Going up that river was like travelling back to the earliest beginnings of the world, when vegetation rioted on the earth and the big trees were kings. An empty stream, a great silence, an impenetrable forest. [. . .] There were moments when one's past came back to one, as it will sometimes when you have not a moment to spare to yourself; but it came in the shape of an unrestful and noisy dream, remembered with wonder amongst the overwhelming realities of this strange world of plants, and water, and silence. And this stillness of life did not in the least resemble a peace. (Heart of Darkness 41)

Tchibamba's "plant kingdom" responds to Conrad's "world of plants"; his "nostalgic atmosphere" echoes Conrad's moments when the past comes back to Marlow. Yet the critical difference between these passages is that while Conrad's river is a restless place of primordial menace, Tchibamba's vocabulary of "peace" and "tranquillity" offers the opposite interpretation. Tchibamba's Congolese perspective complicates a European picture of the Congo River and its forests as sites of threatening alterity.

Tchibamba's echoes of, and revisions of, Conrad's voyage into the interior continue even when Pualo disembarks from the ferry. The reputation of forest peoples whose territory Pualo passes through, sets up a significant dialogue with Conrad and with European stereotypes about Africa. In his famous attack on Conrad, Achebe singled out two examples of the threat of cannibalism in Heart of Darkness (qtd in Heart of Darkness xlvii-xlviii). It is notable that Marlow does not actually witness any cannibal practices, and that the European drive for capitalist consumption is also described in terms that evoke cannibalism: Kurtz opens his mouth "as though he had wanted to swallow all the air, all the earth, all the men before him" (74). Tchibamba revises this by stating that there are indeed people in the Upper Congo who had been cannibals, although this behaviour had been largely abandoned and the martial force of their tribe had been crushed. Historically, the Ngabaka Minangéndé warriors did not return home from a raid:

[Q] ue munis d'un paquet de feuilles contenant de la chair humaine destinée aux banquets [...] cette pratique n'était pas encore totalement abandonée, bien que ne s'accompissant plus avec des démonstrations bruyantes.

Unless they were supplied with a bundle of leaves containing human flesh destined for [their] banquets [...] this practice had not yet been completely abandoned, even though it was no longer accompanied by noisy displays. (Ngemena 76)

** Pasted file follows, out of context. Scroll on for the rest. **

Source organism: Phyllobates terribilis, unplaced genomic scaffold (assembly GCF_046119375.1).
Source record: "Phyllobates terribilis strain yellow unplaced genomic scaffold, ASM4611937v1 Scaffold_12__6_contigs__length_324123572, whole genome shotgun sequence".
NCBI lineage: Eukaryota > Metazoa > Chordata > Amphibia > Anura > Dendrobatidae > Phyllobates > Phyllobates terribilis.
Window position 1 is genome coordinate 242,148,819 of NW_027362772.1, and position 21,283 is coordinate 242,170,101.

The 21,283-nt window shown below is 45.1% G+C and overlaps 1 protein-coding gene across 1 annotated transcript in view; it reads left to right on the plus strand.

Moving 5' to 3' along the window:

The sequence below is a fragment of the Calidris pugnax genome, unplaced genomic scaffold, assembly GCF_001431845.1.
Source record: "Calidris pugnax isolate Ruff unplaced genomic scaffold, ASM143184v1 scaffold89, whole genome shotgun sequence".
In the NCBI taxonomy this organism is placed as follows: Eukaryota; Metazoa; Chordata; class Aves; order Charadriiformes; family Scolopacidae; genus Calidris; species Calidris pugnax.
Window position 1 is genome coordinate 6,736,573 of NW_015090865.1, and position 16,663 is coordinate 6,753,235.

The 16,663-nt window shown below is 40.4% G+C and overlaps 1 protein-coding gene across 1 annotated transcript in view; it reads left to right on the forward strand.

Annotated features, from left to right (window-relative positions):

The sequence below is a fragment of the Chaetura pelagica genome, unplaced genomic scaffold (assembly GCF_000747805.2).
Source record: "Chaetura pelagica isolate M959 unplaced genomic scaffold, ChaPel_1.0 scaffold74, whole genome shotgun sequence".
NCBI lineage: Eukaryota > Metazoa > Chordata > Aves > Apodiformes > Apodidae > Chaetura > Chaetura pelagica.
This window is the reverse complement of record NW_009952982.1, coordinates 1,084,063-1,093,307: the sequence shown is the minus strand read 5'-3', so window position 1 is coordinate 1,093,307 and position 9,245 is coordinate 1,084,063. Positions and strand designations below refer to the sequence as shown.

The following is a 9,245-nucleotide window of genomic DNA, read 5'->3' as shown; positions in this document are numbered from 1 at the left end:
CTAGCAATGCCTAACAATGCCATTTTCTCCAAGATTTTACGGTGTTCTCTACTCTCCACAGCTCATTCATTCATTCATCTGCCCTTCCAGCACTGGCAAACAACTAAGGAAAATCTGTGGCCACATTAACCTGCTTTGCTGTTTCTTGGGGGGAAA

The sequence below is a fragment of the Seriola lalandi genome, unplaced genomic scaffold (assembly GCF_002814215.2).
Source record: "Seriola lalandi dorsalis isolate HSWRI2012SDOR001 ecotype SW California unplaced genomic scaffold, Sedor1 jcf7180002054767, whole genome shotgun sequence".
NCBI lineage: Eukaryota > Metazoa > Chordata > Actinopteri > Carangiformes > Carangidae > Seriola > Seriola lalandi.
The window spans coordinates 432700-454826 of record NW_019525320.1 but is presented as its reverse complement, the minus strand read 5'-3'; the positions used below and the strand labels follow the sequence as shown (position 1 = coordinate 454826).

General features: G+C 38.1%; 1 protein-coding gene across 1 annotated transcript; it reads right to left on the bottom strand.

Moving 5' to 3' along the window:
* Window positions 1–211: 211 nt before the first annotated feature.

However, no longer warlike or bloodthirsty, the Minangéndé who had become "civilised" (Tchibamba's cautionary quotation marks) now suffered intolerable punishments; such ignominy would have been countered with a bloodbath ("bain de sang") in former years, but they are now only able to offer resistance in the form of "des protestations timides vite 'ouhliées' sans réparations" (shy protestations, quickly 'forgotten', without compensation) (76). The Congolese people whom Marlow encounters offer armed resistance to the steamer and its white and black crew; Tchibamba's revision of Conrad's account neither condemns nor praises the former cannibals, but rather evokes the pathos of a people whose capacity to resist has been utterly destroyed. Congolese people certainly organised strikes and mutinies to demand better treatment in the Belgian Congo in the 1940s (Yervasi 16-7). Amid such a climate, Tchibamba reveals the Minangéndé's powerlessness as pitiable.

If Conrad's Kurtz embodies the Congo Free State's consumptive appetite for ivory, Tchibamba's narrative focuses on two natural consumer products cultivated in the colonial Belgian Congo: rubber and cotton. In the novella, the company Cotonco has established plantations of these cash crops, and a factory for their preliminary processing (Ngemena 78). The colonial Compagnie Cotonnière Congolaise (Cotonco) actually existed; this adds to the novella's verisimilitude and focuses Tchimbamba's critique of colonial labour practices on an historical target. The village of Gemena is surrounded by plantations (78) where political "relégués" (exiles) are put to work (80). Yervasi notes that "After several uprisings throughout the 1930s, the Belgian authorities constructed exile or relégation camps to contain insurgents" (16). The aging political exile whom Mopodime meets has been banished specifically for being part of the "Ngunza" religion (Ngemena 82), a radical anti-colonial movement (Mélice 34). The name of the place, "Gemena", is a colonial mispronunciation of the Ngbaka word Ngemena, which means "rejeté, chassé, hanni, déporté" (rejected, hunted, exiled, deported) and was used of an individual who had become a "political outcast" (Ngemena 84). For Tchibamba, the word brings with it painful memories of slavery (84). The ngemena political dissidents:

[F]urent recrutés illico, sous forme de travaux forcés, pour commencer la plantation de coton et d'arhres à caoutchouc.

Were recruited straightaway, in the form of forced labour, to begin the planting of cotton and rubber trees. (90)

And in order to evoke the horror of this new form of slavery in the plantations, Tchibamba draws on Conrad's descriptions of labourers forced to build a railway during the time of the Congo Free State. Here is Conrad's description of the railway workers:

Black rags were wound round their loins, and the short ends behind waggled to and fro like tails. I could see every rib, the joints of their limbs were like knots in a rope; each had an iron collar on his neck and all were connected together with a chain [. . .] They were called criminals, and the outraged law, like the bursting shells, had come to them. (Heart of Darkness 18)

Here is the passage in which Tchibamba recalls Conrad's description:

[D]es colonnes d'individus enchaînés, hâves, décharnés, déguenillés, poussés comme du bétail, brutalisés jusqu'au sang par les soldats sur la conduite et l'exhortation cruelle de leurs impitoyahles chefs hlancs armés de revolver [sic]; ceux de ces malheureux qui, n'en pouvant plus, tomhaient exténués, étaient ahattus et leurs dépouilles ahandonnées sur place, offertes aux hêtes carnivores. Et dire que c'était au nom et pour le compte de la civilisation chrétienne que se pratiquaient de telles atrocités [. . .]